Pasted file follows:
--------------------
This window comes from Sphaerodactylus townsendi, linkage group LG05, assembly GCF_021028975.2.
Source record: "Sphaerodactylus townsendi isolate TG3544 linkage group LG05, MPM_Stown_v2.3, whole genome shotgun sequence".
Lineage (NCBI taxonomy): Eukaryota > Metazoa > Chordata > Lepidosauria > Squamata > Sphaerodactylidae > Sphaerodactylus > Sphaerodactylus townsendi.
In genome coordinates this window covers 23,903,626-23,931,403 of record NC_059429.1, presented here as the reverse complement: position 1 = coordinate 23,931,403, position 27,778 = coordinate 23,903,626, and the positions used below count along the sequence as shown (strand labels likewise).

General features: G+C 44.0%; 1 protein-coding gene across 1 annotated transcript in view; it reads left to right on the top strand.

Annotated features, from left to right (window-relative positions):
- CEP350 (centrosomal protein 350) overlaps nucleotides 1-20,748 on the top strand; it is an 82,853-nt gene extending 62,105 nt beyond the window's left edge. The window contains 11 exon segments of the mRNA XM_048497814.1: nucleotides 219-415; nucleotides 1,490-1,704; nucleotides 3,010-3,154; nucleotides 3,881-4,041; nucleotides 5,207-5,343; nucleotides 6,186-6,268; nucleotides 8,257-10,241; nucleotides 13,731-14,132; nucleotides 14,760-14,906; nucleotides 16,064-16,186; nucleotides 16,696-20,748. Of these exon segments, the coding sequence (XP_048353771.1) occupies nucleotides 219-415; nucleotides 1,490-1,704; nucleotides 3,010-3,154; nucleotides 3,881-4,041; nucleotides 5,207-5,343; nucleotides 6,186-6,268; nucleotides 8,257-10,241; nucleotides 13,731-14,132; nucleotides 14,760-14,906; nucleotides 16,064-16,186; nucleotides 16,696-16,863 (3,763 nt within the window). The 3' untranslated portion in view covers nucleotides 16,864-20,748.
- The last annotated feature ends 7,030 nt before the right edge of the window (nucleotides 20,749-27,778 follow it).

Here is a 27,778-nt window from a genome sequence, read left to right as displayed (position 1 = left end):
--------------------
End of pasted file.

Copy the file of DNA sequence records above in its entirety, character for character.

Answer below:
This window comes from Sphaerodactylus townsendi, linkage group LG05, assembly GCF_021028975.2.
Source record: "Sphaerodactylus townsendi isolate TG3544 linkage group LG05, MPM_Stown_v2.3, whole genome shotgun sequence".
Lineage (NCBI taxonomy): Eukaryota > Metazoa > Chordata > Lepidosauria > Squamata > Sphaerodactylidae > Sphaerodactylus > Sphaerodactylus townsendi.
In genome coordinates this window covers 23,903,626-23,931,403 of record NC_059429.1, presented here as the reverse complement: position 1 = coordinate 23,931,403, position 27,778 = coordinate 23,903,626, and the positions used below count along the sequence as shown (strand labels likewise).

General features: G+C 44.0%; 1 protein-coding gene across 1 annotated transcript in view; it reads left to right on the top strand.

Annotated features, from left to right (window-relative positions):
- CEP350 (centrosomal protein 350) overlaps nucleotides 1-20,748 on the top strand; it is an 82,853-nt gene extending 62,105 nt beyond the window's left edge. The window contains 11 exon segments of the mRNA XM_048497814.1: nucleotides 219-415; nucleotides 1,490-1,704; nucleotides 3,010-3,154; nucleotides 3,881-4,041; nucleotides 5,207-5,343; nucleotides 6,186-6,268; nucleotides 8,257-10,241; nucleotides 13,731-14,132; nucleotides 14,760-14,906; nucleotides 16,064-16,186; nucleotides 16,696-20,748. Of these exon segments, the coding sequence (XP_048353771.1) occupies nucleotides 219-415; nucleotides 1,490-1,704; nucleotides 3,010-3,154; nucleotides 3,881-4,041; nucleotides 5,207-5,343; nucleotides 6,186-6,268; nucleotides 8,257-10,241; nucleotides 13,731-14,132; nucleotides 14,760-14,906; nucleotides 16,064-16,186; nucleotides 16,696-16,863 (3,763 nt within the window). The 3' untranslated portion in view covers nucleotides 16,864-20,748.
- The last annotated feature ends 7,030 nt before the right edge of the window (nucleotides 20,749-27,778 follow it).

Here is a 27,778-nt window from a genome sequence, read left to right as displayed (position 1 = left end):